That time we went to Berlin (Germany) and we saw stuff. The things we saw were in museums, on the wall, and on the sides of buildings. Berlin is very much a city where art can flourish. All kinds of art. It is filled with art that I get, that I don't get, that I like, am indifferent to, and quite a bit that I did not like. Which is great.
The number of museums in Berlin is staggering. We only visited a few. One of them was the berlinische galerie. This space has a couple of things to enhance the experience for visually impaired folks. There were some benches every so often that 3-D representations of a painting nearby. Read more about that on their site. And on the floor, there was a texture that one could follow so one knew where to walk and stop in front of pieces that one could experience. That is my guess for the grooved floor path anyway. Maybe I am reading too much into that.
One cool painting was by Ivan Puni :
But I am confused. Is it Ivan or Iwan? He signed Iwan. This is not helping. This piece is called Synthetic Musician. I could retype what I read about in this paragraph. But I am not going to. We have the Internet and we have links, so here is some information from the gallery's website.
So this is weird, on Flickr, there is another Synthetic Musician, that same year, but the guy has no mustache! Why is that the only non-mustachioed guy? Did he paint two that year? I want to research this but I also want to leave it as a mystery.
The main exhibit featured "the Eight" who were inspired by Fauvism, Paul Cézanne, Henri Matisse. Which explains why I liked it. Although I would not have guessed they were in the same movement. Its always a good day when you walk into a place and see something new, unexpected, and enjoyable.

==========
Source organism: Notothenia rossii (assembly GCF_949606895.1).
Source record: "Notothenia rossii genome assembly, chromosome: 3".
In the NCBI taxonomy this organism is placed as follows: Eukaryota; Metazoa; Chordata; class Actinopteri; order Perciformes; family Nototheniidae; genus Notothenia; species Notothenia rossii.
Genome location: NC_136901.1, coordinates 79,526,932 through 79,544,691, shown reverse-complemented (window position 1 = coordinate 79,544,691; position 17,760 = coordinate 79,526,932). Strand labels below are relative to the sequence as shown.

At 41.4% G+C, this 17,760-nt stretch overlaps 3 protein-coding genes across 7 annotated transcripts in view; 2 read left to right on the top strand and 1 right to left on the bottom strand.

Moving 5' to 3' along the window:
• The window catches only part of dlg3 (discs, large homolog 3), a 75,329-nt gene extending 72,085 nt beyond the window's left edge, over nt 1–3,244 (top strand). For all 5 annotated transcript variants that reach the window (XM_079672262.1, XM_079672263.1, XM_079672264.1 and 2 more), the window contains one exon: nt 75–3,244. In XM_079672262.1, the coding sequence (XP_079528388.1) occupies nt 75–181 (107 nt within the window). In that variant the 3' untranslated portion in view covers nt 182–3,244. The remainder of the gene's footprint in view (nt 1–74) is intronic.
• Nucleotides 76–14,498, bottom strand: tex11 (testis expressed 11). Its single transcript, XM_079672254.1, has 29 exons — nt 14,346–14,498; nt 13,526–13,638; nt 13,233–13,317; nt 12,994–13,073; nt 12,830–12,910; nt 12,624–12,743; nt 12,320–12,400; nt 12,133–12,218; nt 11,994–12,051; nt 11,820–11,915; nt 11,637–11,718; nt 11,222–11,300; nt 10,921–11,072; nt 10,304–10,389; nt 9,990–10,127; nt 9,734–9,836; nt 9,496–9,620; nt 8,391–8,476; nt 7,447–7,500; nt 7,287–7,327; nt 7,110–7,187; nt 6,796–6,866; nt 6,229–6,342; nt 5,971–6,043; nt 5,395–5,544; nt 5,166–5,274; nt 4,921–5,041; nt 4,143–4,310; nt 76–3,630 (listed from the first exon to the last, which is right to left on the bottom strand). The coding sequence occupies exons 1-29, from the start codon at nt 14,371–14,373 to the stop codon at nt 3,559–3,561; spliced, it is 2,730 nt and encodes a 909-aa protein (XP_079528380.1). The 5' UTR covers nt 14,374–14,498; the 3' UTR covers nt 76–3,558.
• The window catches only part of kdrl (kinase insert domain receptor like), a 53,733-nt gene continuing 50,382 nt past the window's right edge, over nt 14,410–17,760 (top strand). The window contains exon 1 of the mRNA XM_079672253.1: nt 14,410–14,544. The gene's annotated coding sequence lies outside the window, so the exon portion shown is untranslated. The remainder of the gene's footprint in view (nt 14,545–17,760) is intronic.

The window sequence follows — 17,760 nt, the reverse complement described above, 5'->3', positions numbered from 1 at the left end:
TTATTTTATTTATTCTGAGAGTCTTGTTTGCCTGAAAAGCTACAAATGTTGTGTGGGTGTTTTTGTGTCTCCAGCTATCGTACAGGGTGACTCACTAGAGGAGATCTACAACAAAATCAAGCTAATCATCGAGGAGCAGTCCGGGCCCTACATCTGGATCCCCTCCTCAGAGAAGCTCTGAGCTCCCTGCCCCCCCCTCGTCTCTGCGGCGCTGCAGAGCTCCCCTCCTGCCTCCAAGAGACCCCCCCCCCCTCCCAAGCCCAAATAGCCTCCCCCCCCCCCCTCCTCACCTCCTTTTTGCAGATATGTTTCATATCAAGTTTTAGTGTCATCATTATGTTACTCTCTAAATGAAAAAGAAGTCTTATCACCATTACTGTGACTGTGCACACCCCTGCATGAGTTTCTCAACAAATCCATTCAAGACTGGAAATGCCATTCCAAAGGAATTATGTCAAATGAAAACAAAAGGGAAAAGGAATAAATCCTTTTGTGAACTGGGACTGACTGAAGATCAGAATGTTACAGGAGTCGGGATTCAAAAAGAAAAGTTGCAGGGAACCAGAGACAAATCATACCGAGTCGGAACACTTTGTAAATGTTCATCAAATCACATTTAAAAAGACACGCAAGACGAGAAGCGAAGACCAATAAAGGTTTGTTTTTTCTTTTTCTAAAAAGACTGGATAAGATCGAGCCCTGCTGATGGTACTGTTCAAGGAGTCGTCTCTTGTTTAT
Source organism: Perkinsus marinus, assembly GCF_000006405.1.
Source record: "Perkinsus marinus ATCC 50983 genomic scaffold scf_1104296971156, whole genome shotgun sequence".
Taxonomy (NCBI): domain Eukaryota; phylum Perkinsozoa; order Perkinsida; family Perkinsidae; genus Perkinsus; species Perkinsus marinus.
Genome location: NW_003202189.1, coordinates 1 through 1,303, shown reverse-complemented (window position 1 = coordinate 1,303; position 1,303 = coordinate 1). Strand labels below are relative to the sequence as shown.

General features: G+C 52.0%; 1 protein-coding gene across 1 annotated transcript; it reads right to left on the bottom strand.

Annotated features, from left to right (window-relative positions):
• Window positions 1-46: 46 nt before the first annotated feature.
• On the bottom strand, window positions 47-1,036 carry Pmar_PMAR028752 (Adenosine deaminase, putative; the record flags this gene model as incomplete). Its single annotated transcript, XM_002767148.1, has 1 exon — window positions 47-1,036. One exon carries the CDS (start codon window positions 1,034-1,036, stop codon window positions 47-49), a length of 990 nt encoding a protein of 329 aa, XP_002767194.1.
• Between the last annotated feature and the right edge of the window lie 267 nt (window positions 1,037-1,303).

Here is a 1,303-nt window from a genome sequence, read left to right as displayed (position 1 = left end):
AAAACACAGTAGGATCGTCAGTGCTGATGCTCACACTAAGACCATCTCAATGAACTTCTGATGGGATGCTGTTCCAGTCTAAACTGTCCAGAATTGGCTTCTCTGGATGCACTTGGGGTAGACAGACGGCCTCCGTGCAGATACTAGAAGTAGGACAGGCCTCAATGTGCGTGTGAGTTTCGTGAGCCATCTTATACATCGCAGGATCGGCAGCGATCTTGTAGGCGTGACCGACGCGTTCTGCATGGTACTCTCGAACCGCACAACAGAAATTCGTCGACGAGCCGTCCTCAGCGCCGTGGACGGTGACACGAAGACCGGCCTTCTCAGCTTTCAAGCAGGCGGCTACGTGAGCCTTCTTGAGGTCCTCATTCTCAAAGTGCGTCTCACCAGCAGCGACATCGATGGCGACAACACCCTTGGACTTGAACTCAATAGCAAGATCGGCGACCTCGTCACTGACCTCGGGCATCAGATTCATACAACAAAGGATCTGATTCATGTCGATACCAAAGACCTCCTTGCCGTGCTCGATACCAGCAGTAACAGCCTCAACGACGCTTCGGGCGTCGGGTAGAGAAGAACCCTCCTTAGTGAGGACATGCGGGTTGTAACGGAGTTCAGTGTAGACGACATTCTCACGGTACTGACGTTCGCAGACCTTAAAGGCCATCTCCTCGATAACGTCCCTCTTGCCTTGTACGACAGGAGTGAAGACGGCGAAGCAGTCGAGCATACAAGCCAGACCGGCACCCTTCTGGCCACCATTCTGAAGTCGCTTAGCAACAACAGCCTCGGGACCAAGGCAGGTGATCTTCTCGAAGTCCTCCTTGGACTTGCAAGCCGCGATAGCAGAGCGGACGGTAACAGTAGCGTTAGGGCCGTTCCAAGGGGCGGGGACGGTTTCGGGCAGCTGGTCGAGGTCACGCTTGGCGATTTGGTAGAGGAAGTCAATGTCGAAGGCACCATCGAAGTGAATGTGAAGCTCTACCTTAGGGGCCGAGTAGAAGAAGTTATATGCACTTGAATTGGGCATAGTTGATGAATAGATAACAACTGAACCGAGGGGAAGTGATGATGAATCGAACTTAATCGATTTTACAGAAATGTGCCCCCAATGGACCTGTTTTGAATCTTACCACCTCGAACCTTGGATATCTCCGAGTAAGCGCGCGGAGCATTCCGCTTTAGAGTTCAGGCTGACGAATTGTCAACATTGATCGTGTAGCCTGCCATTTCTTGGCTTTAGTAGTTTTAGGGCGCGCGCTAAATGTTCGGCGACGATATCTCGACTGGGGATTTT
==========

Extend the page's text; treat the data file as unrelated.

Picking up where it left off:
Sometimes you look at a painting and wonder if that person has a funny sense of humor or if his family really disliked him for making them sit for so long. Bertalan Pór clearly had talent. Here in The Family (1909/10) you can see how unamused everyone is. One kid is asleep! The kid in blue is plotting his revenge and grandma is trying to work out if she will either under season or over season Bertalan's dinner. I'm guessing over season. There's no going back from that. I am drawn to the color, the brush strokes, the textures, it is kind of cartoonish but not. And of course just how miserable everyone is.
If one visits Berlin, one will probably visit what is left of The Wall. The big attractions of a city can sometimes be a let down or a pain. Did I have an interest in visiting the Colosseum in Rome? Of course! Was i willing to wait in line for two plus hours in the heat? No! Not when you can see a lot of it from the outside. The Wall was different. It is just there, waiting for you to take a selfie in some pose that really makes you think about the fact that people died trying to get over this wall, so that they could taste freedom and opportunity. So is that a peace sign? Is it one or is it two thumbs up? Definitely not pointing into the camera with your shades on the top of your head. At some point, they invited people that had painted on the Wall to recreate their work. Some did, others had no interest. Here are a couple of sections that I liked and took pictures of.